Committees worked hard, devoting time and energy by either holding social evenings, concerts, smokos, dances or balls to raise funds for overhead expenses or debit balances during the depression years or by preparing the showground itself for the Show. Long grass was burnt, hurdles, fences and seating repaired and ashes spread on the track. Space for sideshows, including the boxing ring, were pegged out and allocated to the various tenderers. In 1935 the Parramatta Lancers performed at the Show, followed by the Howitzer Battery the next year. Wood Chopping Contests began at this time. Between shows other activities such as Gymkhanas and Children’s Sports Days were organised. The grounds were used regularly by local football and cricket teams.

The outbreak of World War II saw a gradual decline in the activities of the show, with a complete lapse from 1941 until 1945. During this period, the Showground was occupied by the Victorian Ambulance Brigade, part of the Australian Army. It took twelve months to restore the ground to a sufficiently good condition to open the show for Easter 1946. The event was classed as a resounding success. A full program of ring events including trotting was arranged over two days. Exhibition sections included cattle, dogs, fruit, vegetables, farm produce, needlework, horticulture, schoolwork, arts, crafts, hobbies and photography. With mechanisation replacing the horse, ploughing competitions which had been the forerunners of the original show, were soon absent from the program. However, interest in horses and horsemanship was still strong and more horse stalls were built and drinking troughs acquired. The high jump and water jump events were added.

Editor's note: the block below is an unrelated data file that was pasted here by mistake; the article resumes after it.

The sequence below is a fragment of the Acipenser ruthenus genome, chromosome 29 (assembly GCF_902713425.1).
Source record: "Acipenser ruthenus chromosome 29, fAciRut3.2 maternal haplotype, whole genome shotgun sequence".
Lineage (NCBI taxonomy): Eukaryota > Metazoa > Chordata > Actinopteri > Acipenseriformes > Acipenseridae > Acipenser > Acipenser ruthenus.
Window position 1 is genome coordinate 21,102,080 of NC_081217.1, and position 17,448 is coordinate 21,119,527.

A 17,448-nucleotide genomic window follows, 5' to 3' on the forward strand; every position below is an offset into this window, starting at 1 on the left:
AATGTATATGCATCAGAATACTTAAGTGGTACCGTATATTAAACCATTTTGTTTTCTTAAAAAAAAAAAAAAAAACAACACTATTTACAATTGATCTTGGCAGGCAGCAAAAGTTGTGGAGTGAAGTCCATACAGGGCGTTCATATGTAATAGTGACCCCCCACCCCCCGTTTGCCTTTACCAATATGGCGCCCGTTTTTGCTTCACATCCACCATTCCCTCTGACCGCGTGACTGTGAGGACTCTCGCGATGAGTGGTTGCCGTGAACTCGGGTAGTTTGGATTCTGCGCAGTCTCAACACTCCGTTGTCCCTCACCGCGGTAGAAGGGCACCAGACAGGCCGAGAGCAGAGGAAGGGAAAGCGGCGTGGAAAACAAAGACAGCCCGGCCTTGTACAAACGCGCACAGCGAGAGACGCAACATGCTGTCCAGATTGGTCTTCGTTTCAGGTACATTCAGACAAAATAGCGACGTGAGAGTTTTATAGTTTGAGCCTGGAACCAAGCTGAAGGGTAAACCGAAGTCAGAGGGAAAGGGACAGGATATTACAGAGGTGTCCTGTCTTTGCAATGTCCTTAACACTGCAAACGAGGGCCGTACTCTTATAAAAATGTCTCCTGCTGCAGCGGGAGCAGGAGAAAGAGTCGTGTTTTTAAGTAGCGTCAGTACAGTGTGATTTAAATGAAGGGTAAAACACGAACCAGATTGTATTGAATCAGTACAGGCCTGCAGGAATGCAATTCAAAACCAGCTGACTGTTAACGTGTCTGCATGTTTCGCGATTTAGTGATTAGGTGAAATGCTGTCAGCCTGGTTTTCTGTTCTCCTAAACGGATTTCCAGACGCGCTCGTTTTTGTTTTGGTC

Since the late 1940s The Castle Hill Show has had the reputation of being second only to the Sydney Royal Easter Show, opening two weeks prior to it. Apart from being a display of the produce and activities of the Hills District, it has been a reflection of the life of the community. Dedicated volunteers with a pride in their local area have enabled many visitors from areas far and wide to attend this recreational event.

On 21st January 1960 Baulkham Hills Shire Council became trustee of the Showground and this led to further progress and modernisation of the facilities, with the Harvey Lowe Pavilion being opened in 1966, honouring Councillor Harvey Lowe. The Taylor District Exhibition Pavilion was converted to a theatre and permanent home for the Castle Hill Players in 1965. Baulkham Hills Shire Council, in 1998, produced a draft Plan of Management for Castle Hill Showground that provides a strategic framework for the management, co-ordination and development of activities within the Showground. The key outcomes which have resulted from the Plan are a commitment to the continued practise of holding annual shows; the formation of a management committee to ensure the continued protection of the values of the Showground; recognition of the Showground as a key to the cultural development of the Hills district and its agricultural past; promotion of the Showground as a place for cultural exhibition and activity; and development of the open space surrounding the main arena for passive recreation purposes.

The Castle Hill Showground: Draft Plan of Management / Baulkham Hills Shire Council, 1998
"Castle Hill Show: an Historical Perspective" / Lorna McCluskey, in The Hills District Historical Society Newsletter, May 1995
Castle Hill Show 1886-1970 / V. Stanfield and E.J. Minty, 1970
Photos courtesy of The Hills District Historical Society PO Box 48 Castle Hill NSW 2154